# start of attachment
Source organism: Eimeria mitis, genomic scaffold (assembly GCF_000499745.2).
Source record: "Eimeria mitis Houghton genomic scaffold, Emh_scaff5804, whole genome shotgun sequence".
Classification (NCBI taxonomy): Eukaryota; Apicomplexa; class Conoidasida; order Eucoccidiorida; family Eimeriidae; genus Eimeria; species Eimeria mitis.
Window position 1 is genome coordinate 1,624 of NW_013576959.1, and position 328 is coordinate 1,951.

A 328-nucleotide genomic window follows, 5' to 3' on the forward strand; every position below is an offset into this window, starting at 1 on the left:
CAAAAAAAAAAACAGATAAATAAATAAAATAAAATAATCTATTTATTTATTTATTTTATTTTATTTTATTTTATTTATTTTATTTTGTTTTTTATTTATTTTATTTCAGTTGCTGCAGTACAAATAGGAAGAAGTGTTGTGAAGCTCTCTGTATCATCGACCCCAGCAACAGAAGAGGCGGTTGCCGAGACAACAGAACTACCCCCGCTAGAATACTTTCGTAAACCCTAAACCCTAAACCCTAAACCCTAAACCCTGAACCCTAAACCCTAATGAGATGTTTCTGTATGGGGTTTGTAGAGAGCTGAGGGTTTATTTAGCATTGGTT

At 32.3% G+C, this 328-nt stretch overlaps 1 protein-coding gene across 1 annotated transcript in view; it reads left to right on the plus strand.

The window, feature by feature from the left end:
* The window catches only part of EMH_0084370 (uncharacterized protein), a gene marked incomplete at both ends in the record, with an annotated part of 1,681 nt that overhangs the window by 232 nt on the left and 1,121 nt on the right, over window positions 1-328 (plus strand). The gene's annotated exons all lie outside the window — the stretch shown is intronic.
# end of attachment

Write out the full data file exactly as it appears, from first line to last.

Source organism: Eimeria mitis, genomic scaffold (assembly GCF_000499745.2).
Source record: "Eimeria mitis Houghton genomic scaffold, Emh_scaff5804, whole genome shotgun sequence".
Classification (NCBI taxonomy): Eukaryota; Apicomplexa; class Conoidasida; order Eucoccidiorida; family Eimeriidae; genus Eimeria; species Eimeria mitis.
Window position 1 is genome coordinate 1,624 of NW_013576959.1, and position 328 is coordinate 1,951.

A 328-nucleotide genomic window follows, 5' to 3' on the forward strand; every position below is an offset into this window, starting at 1 on the left:
CAAAAAAAAAAACAGATAAATAAATAAAATAAAATAATCTATTTATTTATTTATTTTATTTTATTTTATTTTATTTATTTTATTTTGTTTTTTATTTATTTTATTTCAGTTGCTGCAGTACAAATAGGAAGAAGTGTTGTGAAGCTCTCTGTATCATCGACCCCAGCAACAGAAGAGGCGGTTGCCGAGACAACAGAACTACCCCCGCTAGAATACTTTCGTAAACCCTAAACCCTAAACCCTAAACCCTAAACCCTGAACCCTAAACCCTAATGAGATGTTTCTGTATGGGGTTTGTAGAGAGCTGAGGGTTTATTTAGCATTGGTT

At 32.3% G+C, this 328-nt stretch overlaps 1 protein-coding gene across 1 annotated transcript in view; it reads left to right on the plus strand.

The window, feature by feature from the left end:
* The window catches only part of EMH_0084370 (uncharacterized protein), a gene marked incomplete at both ends in the record, with an annotated part of 1,681 nt that overhangs the window by 232 nt on the left and 1,121 nt on the right, over window positions 1-328 (plus strand). The gene's annotated exons all lie outside the window — the stretch shown is intronic.